Vital Information from Our Salt Lake City Bicycle Accident Attorneys
The Salt Lake City bicycle accident lawyers of Eisenberg, Gilchrist & Cutt represent a number of bicycle accident victims each year throughout Utah. We would be glad if it were never necessary.
Having handled so many cases of preventable bike accidents, our firm is committed to educating cyclists and drivers about bicycle safety to help reduce the number of injuries and deaths. In fact, we have committed to begin donating a portion of our fees from every cycling accident case to support cycling organizations and their safety awareness efforts.
Tips for Avoiding a Bicycle Accident
Our attorneys work hard to hold drivers responsible for negligent driving that causes injury to cyclists. We also offer a number of defensive riding tips to help reduce the chances of being injured by a vehicle.
Bicyclists should be aware:
- Always wear a helmet. This won’t prevent an accident, but it may save your life and spare you from brain injury in a collision or a spill.
- Make your kids wear a helmet. Be the boss—no helmet, no bikey.
- Stop at stop signs. Yes, it’s a pain, but an accident hurts worse.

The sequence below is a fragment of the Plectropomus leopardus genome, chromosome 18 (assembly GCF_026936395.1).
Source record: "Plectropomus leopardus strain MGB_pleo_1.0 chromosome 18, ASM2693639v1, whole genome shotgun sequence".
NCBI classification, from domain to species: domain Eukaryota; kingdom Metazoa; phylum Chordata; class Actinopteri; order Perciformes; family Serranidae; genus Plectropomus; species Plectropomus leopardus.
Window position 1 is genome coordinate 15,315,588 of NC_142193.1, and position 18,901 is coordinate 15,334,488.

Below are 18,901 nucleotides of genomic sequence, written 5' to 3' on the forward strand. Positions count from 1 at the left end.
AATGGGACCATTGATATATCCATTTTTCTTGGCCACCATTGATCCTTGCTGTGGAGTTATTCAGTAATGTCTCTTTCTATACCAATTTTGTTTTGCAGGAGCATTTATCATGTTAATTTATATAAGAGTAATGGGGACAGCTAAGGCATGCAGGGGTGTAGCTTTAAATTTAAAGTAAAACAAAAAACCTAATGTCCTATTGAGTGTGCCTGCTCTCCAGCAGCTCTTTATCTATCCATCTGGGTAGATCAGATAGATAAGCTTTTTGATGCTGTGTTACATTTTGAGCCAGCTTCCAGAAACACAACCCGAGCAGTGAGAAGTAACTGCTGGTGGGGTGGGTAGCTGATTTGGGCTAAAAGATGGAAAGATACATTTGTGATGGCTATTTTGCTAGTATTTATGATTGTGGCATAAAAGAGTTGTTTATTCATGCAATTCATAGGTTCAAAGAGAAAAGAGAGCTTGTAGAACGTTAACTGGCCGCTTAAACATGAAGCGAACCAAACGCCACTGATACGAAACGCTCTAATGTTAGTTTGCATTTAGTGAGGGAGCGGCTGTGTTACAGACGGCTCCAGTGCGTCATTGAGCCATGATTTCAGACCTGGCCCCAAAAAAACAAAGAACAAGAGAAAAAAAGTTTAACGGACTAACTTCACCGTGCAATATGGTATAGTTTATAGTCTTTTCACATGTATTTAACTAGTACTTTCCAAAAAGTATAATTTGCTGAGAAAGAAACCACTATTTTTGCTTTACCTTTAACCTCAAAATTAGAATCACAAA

- Use hand signals. Even if drivers don’t know what the gestures mean, they will slow down and pay attention to what you do next.
- Avoid biking at night. If you must cycle after dark, get a headlight, a blinking back light and reflectors, and wear reflective clothing.
- Don’t be lulled into a false sense of safety by designated bike lanes. You must remain alerted to drivers who may crowd the lane, cut you off or open the door of their parked car.
- Don’t ride on the sidewalk. At an intersection, a turning driver won’t see you coming.
- Stay out of blind spots and danger zones. Riding off the right front fender of a car is one of the most dangerous places to ride. If the driver turns right, you’re on the hood or under the wheels.
- Make drivers see you. If you don’t make eye contact, the driver probably does not realize you are there. Wave a hand, shout, tap the side of the car or slow down if necessary. You may have the right of way, but the car wins in a collision.
- Make drivers hear you. A horn or bell is the most effective way to say “Hey, I’m here” or “Hey, look out!”
- Make drivers account for you. It seems counterintuitive, but riding in the left part of the lane ensures that approaching drivers spot you, keep an eye on you and leave you space, whereas they may not notice you until too late if you are hugging the curb.
- Go out of your way. A side street with slower speeds, less traffic, fewer parked cars and fewer driver distractions is less dangerous than the main drag.
For more tips on safety and defensive biking, see How Not to Get Hit By Cars at www.bicyclesafe.com. If you have been hurt, call us at (801) 901-3470 now.